Glasgow is Named UK’s Top Cultural and Creative City
It’s almost 40 years since Alasdair Gray wrote his seminal novel Lanark, set in the dark, sombre, smoke filled streets of 1960’s Glasgow and the dystopian alt-reality town of Unthank.
In a belittling tone, reminiscent of a backbench Westminster Tory MP, Glasgow’s cultural relevance at the time is summed up in the line “Imaginatively Glasgow exists as a music-hall song and a few bad novels. That’s all we’ve given to the world outside. It’s all we’ve given to ourselves.” This is Gray at his best, penetrating the fog of the cultural cringe that had long clouded Glasgow’s cultural horizon.
Ten years on from the publication of Lanark, Glasgow was (surprisingly to some) named the European Capital of Culture; it was a decision that would spark the minds and imagination of the city like little before. Our confidence boosted by the support of our European partners, we took our first tentative steps as a cultural capital and we haven’t looked back since.
Today’s Glasgow is a city brimming with confidence, teaming with young people, holding an audacious belief in its own cultural vibrancy and creativity.
The creative arts are one of the main drivers of our economy and the city’s 3rd largest employment sector. We have a network of world class, independent, commercial and public funded galleries and arts spaces who contribute to our year round festival programme.
All but one of Scotland’s performing arts companies are based in Glasgow and we are so proud to be the home of so many local and international artists who add greater colour to our city and who have helped Glasgow forge our unique reputation as a true global arts capital.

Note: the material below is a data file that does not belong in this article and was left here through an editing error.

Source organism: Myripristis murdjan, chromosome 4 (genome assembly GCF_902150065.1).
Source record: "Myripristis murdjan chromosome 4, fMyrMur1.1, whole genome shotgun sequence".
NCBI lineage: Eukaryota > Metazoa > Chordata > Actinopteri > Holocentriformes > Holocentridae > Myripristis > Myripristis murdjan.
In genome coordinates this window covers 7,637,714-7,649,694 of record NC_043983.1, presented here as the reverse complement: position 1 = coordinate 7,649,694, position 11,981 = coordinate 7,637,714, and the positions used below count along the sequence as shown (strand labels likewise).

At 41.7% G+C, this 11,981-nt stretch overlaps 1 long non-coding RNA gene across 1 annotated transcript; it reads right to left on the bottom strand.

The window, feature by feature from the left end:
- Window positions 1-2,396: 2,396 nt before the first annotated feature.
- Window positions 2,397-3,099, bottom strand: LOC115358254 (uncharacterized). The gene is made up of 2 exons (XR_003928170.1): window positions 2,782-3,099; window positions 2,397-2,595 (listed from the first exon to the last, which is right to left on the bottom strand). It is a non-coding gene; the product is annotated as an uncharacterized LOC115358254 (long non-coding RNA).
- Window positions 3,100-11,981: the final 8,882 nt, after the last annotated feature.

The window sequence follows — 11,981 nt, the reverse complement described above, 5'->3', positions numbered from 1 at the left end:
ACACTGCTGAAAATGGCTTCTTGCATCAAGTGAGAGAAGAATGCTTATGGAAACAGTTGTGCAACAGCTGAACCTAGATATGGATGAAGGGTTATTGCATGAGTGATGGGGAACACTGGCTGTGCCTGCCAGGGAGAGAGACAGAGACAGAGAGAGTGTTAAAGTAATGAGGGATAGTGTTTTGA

That reputation continues to grow and I’m proud to have the political responsibility of delivering the key strategies to continue that growth in the decades ahead and for championing our art, artists and creative entrepreneurs. In the near future we will be launching a co-produced culture plan for Glasgow that we have developed in partnership with our cultural sector and that will lay the foundations for the next 25 years of Glasgow’s cultural growth and development.
This week we celebrated a further cultural milestone as the city was named as the UK’s top cultural and creative city as part of a landmark report by the European Commission.
The Cultural and Creative Cities Monitor for 2019 has put Glasgow ahead of London, Bristol, Brighton and Manchester who make up the rest of the top five in the UK, while Edinburgh is ranked at 6th place on the list. The Monitor report looked at 190 cities from across 30 European countries and ranks 29 different aspects of a city’s cultural health, including its cultural vibrancy, creative economy and a city’s ability to attract creative talent and stimulate cultural engagement
As befits the city’s ‘People Make Glasgow’ slogan, the report also ranked Glasgow as Europe’s best City in regard to ‘openness, tolerance and trust’.
This is a result everyone in Scotland can be proud of; it’s a vote of confidence in Glasgow by our European allies in the same week that Glasgow was announced as the European Capital of Sport for 2023.
Glasgow is at a tipping point, arguably our international reputation has never been stronger as a city, but we face a choice and two possible futures.
Isolation with Brexit or as an independent nation, liberated in part through our cultural growth and confidence.
Glasgow cannot afford Brexit culturally, socially or economically; we can’t afford another out of touch Westminster Government, neither can Glasgow afford a return to Gray’s Lanark…
‘Glasgow is a magnificent city. Why do we hardly ever notice that?’ he wrote.
We can’t afford to go unnoticed ever again, instead we must grasp the opportunity of independence to renew our vision and commitment to stand as a beacon for hope and progress and to use culture to build bridges between nations and people.